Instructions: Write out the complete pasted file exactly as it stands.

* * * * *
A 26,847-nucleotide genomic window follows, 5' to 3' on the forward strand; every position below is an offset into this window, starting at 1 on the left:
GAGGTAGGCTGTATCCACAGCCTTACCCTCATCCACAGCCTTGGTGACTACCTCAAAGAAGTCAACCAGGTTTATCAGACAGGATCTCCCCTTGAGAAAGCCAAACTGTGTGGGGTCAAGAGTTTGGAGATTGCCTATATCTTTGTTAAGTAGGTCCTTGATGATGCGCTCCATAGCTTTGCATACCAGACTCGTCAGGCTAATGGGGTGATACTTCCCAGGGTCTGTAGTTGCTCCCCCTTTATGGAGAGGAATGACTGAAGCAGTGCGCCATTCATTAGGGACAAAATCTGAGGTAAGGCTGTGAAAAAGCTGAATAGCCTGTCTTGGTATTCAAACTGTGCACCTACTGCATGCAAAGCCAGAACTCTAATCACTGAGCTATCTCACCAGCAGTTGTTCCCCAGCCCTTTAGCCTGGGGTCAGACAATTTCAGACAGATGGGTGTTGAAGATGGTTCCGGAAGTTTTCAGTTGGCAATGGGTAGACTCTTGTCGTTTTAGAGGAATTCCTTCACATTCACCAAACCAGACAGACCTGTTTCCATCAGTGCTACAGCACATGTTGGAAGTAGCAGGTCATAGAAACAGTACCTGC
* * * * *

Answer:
A 26,847-nucleotide genomic window follows, 5' to 3' on the forward strand; every position below is an offset into this window, starting at 1 on the left:
GAGGTAGGCTGTATCCACAGCCTTACCCTCATCCACAGCCTTGGTGACTACCTCAAAGAAGTCAACCAGGTTTATCAGACAGGATCTCCCCTTGAGAAAGCCAAACTGTGTGGGGTCAAGAGTTTGGAGATTGCCTATATCTTTGTTAAGTAGGTCCTTGATGATGCGCTCCATAGCTTTGCATACCAGACTCGTCAGGCTAATGGGGTGATACTTCCCAGGGTCTGTAGTTGCTCCCCCTTTATGGAGAGGAATGACTGAAGCAGTGCGCCATTCATTAGGGACAAAATCTGAGGTAAGGCTGTGAAAAAGCTGAATAGCCTGTCTTGGTATTCAAACTGTGCACCTACTGCATGCAAAGCCAGAACTCTAATCACTGAGCTATCTCACCAGCAGTTGTTCCCCAGCCCTTTAGCCTGGGGTCAGACAATTTCAGACAGATGGGTGTTGAAGATGGTTCCGGAAGTTTTCAGTTGGCAATGGGTAGACTCTTGTCGTTTTAGAGGAATTCCTTCACATTCACCAAACCAGACAGACCTGTTTCCATCAGTGCTACAGCACATGTTGGAAGTAGCAGGTCATAGAAACAGTACCTGC